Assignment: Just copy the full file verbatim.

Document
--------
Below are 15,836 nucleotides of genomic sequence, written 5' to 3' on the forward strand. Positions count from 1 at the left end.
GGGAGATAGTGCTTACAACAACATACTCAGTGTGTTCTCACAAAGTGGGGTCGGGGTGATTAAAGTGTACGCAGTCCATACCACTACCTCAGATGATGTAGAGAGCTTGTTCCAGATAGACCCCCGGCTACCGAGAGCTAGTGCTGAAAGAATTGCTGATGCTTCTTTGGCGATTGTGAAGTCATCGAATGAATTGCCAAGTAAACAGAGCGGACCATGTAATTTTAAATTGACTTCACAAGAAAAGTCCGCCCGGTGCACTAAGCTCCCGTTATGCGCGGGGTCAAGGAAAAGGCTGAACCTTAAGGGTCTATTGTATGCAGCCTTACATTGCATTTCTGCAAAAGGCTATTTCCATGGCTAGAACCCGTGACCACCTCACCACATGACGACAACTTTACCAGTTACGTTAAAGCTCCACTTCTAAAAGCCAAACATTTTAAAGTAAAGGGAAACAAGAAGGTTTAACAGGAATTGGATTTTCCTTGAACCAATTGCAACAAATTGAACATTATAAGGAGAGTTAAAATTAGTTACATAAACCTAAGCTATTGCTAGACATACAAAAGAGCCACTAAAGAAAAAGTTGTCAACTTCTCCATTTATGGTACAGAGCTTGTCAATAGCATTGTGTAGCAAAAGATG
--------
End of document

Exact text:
Below are 15,836 nucleotides of genomic sequence, written 5' to 3' on the forward strand. Positions count from 1 at the left end.
GGGAGATAGTGCTTACAACAACATACTCAGTGTGTTCTCACAAAGTGGGGTCGGGGTGATTAAAGTGTACGCAGTCCATACCACTACCTCAGATGATGTAGAGAGCTTGTTCCAGATAGACCCCCGGCTACCGAGAGCTAGTGCTGAAAGAATTGCTGATGCTTCTTTGGCGATTGTGAAGTCATCGAATGAATTGCCAAGTAAACAGAGCGGACCATGTAATTTTAAATTGACTTCACAAGAAAAGTCCGCCCGGTGCACTAAGCTCCCGTTATGCGCGGGGTCAAGGAAAAGGCTGAACCTTAAGGGTCTATTGTATGCAGCCTTACATTGCATTTCTGCAAAAGGCTATTTCCATGGCTAGAACCCGTGACCACCTCACCACATGACGACAACTTTACCAGTTACGTTAAAGCTCCACTTCTAAAAGCCAAACATTTTAAAGTAAAGGGAAACAAGAAGGTTTAACAGGAATTGGATTTTCCTTGAACCAATTGCAACAAATTGAACATTATAAGGAGAGTTAAAATTAGTTACATAAACCTAAGCTATTGCTAGACATACAAAAGAGCCACTAAAGAAAAAGTTGTCAACTTCTCCATTTATGGTACAGAGCTTGTCAATAGCATTGTGTAGCAAAAGATG